Prince Charles urges grandparents to take children to the opera at seven

Victoria Ward
Prince Charles follows his grandmother, the Queen Mother, to their car after watching a matinee performance by the Bolshoi Theatre Ballet of Moscow at the Royal Opera House in October 1956 -  PA Archive

Most seven-year-olds are too obsessed with riding their bikes and playing with friends to contemplate fostering a love of opera.

But as Prince George approaches his next birthday, his grandfather, the Prince of Wales, has offered a clue as to where he might be taken for a celebratory treat once lockdown is over.

The heir to the throne has described the sheer joy he experienced when his grandmother, the Queen Mother, took him to see the Bolshoi Ballet perform at the Royal Opera House in Covent Garden when he was seven.

The impact was so transformative that he believes it the perfect age for grandparents to introduce their grandchildren to the performing arts.

The Prince said he would “never forget” the Bolshoi’s performance of The Fountain of Bakhchisarai in 1956, describing the music as “unbelievably exciting”.

In an interview with Alan Titchmarsh for Classic FM, he said: “It was all Tatar, dancing and cracking of whips and leaping in the air and doing unbelievably energetic things, which only the Bolshoi can do.

“I was completely inspired by it…  which is why it’s so important I think for grandparents or other relations to take children at about the age of seven, to experience some form of the arts in performance. That’s what really inspires people, I think.”

The Prince went on to learn both the cello and trumpet at Gordonstoun and played the cello in the orchestra at Trinity College, Cambridge.

His passion for classical music meant he took a guiding role in choosing many of the pieces that featured in the Duke and Duchess of Cambridge’s 2011 wedding ceremony, an experience he thoroughly enjoyed.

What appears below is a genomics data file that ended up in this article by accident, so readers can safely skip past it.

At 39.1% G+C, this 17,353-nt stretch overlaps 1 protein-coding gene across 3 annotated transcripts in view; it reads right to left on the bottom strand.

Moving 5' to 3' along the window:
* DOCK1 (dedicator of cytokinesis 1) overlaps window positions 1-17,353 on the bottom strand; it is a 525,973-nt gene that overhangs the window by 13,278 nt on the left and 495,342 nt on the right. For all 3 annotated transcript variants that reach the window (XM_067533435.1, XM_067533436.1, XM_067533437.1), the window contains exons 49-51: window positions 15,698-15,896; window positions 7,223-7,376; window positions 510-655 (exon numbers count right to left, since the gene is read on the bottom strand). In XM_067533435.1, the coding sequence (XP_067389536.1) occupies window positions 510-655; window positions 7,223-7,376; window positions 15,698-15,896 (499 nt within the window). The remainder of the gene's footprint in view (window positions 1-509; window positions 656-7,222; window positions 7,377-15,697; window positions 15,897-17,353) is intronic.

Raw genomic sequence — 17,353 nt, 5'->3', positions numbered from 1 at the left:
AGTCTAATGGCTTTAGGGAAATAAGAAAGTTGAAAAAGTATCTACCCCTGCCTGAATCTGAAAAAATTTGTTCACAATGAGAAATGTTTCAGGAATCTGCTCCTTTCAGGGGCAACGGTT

“I love trying to organise some interesting pieces of music for certain occasions, particularly for weddings,” he said.

“Certainly, I know my eldest son was quite understanding and was perfectly happy for me to suggest a few pieces for their wedding. I hope that gave some people pleasure, but it’s rather fun having orchestras in for great occasions like that and why not suggest a few pieces occasionally?”

Prince George turns seven in July - The Duchess of Cambridge

The Prince has since found a willing companion in his daughter-in-law, taking the Duchess on several private visits to the Royal Opera House to watch ballet and opera productions.

He discussed his passion for music with Mr Titchmarsh for the first of two two-hour programmes, By Royal Appointment, to be broadcast on Classic FM this evening. 

Each piece of music was personally chosen by the Prince and performed by his patronages, including Richard Wagner’s Siegfried Idyll, choruses from the St Matthew Passion by Johann Sebastian Bach and Hubert Parry’s Bridal March of the Birds from The Birds of Aristophanes.

The Prince revealed that he had inadvertently introduced one of his protection officers to Wagner after playing his music on a CD in his car.

“The person I had with me at the time long ago had never heard Wagner before in his life,” he said.

“But because I played it on various occasions in the car, he grew, can you believe it, to love it so much that he then became a Wagner fan, having never heard it before and presumably having also thought, ‘Well, it’s not for me.’

“So it is familiarity, I think, which in this case doesn’t breed contempt. It breeds real devotion, I’ve found.”

The Prince, who is patron of the Royal Opera House, the Royal Ballet and the Philharmonic Orchestra, among many others, said the impact of coronavirus on the arts world was “a desperate thing.” 

He said the UK’s arts institutions were “utterly vital to this country” and played a “huge part” in culture and diplomacy.

“They are completely silent and unable to operate, unable to work,” he said.

“We have to find a way to make sure these marvellous people and organisations can survive through all this.

“It’s so important I think, to remember that the creative arts sector, is of enormous importance to this country’s economy, if nothing else, and plays a huge part in attracting people here and the quality and the standards that this country produces. 

“It’s absolutely crucial that they can come back twice as enthusiastic as before.”

Mr Titchmarsh said he had enjoyed discussing his mutual love of classical music with the Prince.

“It is typically thoughtful of him to choose to highlight the plight of his many musical patronages, alongside the difficulties that all musicians face, during an unprecedented period when enjoyment of live music has been curtailed,” he said.

A Royal Appointment, with His Royal Highness The Prince of Wales, presented by Alan Titchmarsh, will be broadcast on Monday May 25 at 8pm on Classic FM. The second programme, presented solely by the Prince of Wales, will be broadcast on May 26 8pm.